Kevin Hearne On The Deep Themes In His New Urban Fantasy Series
Author Kevin Hearne gives readers a special look at his new urban fantasy series, The Iron Druid Chronicles. Learn about the serious themes that are hiding out in this series that unites different ancient gods and classic myths into one fast-paced adventure!
Hounded was written as much for my own entertainment as anyone else’s—and I certainly did not intend for it to be “deep” and fraught with the kind of gravitas that makes the jowls of college professors quiver portentously. But now that I’m a couple of years removed from writing it, I’m capable of putting on my English teacher hat and making up some pseudo-academic stuff that is entertaining in its own nerdy way.
Though I make no claims to literature with my series, there are some serious themes that are entirely intentional, such as the idea that only love and friendship can anchor a long-lived person to his or her humanity. A broader look at humanity’s struggle with faith vs. reason arose unintentionally, however, in the process of building the world.
In order to make a 2,100-year-old Druid living among us seem plausible, I had to raid a bit of Irish myth and treat it like history. But once I did that, consistency demanded that I had to treat all myths (and religions) the same way, and that gave me a whole lot of fodder for the horses of my imagination. I got to wondering what all those different pantheons would be doing now, how they’d be handling a world of secular science where people are not inclined to believe in anthropomorphic representations of nature and emotion.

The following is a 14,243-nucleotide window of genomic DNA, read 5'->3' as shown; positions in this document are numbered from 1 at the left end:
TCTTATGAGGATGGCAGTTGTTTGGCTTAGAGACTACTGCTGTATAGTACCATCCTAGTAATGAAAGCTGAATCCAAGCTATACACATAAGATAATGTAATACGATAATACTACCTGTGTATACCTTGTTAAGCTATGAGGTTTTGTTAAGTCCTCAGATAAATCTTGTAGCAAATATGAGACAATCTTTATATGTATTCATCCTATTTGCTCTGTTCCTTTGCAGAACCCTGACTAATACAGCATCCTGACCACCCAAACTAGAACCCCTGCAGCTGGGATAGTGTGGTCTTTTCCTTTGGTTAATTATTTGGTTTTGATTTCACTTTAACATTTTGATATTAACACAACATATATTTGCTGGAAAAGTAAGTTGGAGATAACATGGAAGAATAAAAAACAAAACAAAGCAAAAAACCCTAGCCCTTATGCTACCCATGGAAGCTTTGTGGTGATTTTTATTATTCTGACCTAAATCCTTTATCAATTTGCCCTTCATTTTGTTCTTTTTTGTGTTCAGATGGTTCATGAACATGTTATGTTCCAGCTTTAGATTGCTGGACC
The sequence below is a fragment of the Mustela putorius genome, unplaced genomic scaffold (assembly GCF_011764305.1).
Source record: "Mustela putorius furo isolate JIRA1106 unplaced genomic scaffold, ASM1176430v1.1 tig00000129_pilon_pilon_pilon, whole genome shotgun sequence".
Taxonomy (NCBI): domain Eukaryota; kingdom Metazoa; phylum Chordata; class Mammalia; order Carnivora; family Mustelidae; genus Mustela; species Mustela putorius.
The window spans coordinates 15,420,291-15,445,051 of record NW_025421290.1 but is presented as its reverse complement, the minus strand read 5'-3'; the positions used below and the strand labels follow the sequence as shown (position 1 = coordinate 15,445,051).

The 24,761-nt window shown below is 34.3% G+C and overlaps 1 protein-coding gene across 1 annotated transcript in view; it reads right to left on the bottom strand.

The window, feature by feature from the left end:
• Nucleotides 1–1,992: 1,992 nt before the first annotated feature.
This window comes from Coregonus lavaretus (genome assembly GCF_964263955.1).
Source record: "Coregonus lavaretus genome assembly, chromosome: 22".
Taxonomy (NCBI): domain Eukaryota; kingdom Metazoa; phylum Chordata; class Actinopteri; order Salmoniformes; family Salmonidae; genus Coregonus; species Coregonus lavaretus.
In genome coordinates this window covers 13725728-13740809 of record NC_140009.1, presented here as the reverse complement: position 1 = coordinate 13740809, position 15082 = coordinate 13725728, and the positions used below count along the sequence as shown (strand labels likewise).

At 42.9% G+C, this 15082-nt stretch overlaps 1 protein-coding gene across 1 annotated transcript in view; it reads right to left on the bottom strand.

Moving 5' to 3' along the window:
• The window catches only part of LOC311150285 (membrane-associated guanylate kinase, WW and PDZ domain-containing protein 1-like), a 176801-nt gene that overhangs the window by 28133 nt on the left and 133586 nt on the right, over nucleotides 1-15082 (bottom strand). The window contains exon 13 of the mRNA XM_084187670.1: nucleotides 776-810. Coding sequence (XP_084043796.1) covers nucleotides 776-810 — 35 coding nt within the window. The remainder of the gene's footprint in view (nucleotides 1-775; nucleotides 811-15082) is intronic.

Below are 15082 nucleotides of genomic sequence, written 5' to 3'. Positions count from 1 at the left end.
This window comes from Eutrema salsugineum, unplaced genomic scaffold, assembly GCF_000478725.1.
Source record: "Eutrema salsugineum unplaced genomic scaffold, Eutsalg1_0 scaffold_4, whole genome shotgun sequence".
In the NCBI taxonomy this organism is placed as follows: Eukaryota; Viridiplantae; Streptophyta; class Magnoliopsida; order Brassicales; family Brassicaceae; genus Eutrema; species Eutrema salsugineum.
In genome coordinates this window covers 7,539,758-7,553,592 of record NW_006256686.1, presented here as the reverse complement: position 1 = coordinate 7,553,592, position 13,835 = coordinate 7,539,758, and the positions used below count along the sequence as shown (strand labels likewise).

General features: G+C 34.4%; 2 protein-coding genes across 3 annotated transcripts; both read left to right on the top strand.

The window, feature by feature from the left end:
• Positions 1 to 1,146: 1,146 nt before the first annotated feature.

And yet, perhaps we’re longing for the mystery and magic of elder days. The current popular fascination with gods and monsters must bespeak a certain dissatisfaction with the answers empiricism provides. And my instinct is that we might be yearning for something a bit more edgy than the repackaged and bowdlerized versions of mythology you get in the form of friendly animated cartoons.
The gods of The Iron Druid Chronicles, Irish and otherwise, are served up according to their more violent and primal origins—in other words, as ancient people imagined them, and not accompanied by massive doses of sugar to make them more palatable to modern sensibilities. When and if Zeus makes an appearance, I guarantee you he won’t be the grinning avuncular type you saw in a certain children’s movie; he’ll be the serial rapist and patricide he was in Greek myth. And when Thor shows up (as he does in the third book, Hammered, out July 5), he’s not the noble hero modern times have made him out to be. He embodies violent weather, after all, and knowing how (but not when) you’re going to die has to have a deleterious effect on one’s psyche over time.
Just as people struggle with the roles life seems to want them to play, so do the gods in my series; they worry about lack of advancement and what’s to in store for them now that they are no longer worshiped as they used to be. Save for their godlike powers, they are like us, yearning for relevance and acceptance and fighting to achieve it.
- Kevin Hearne
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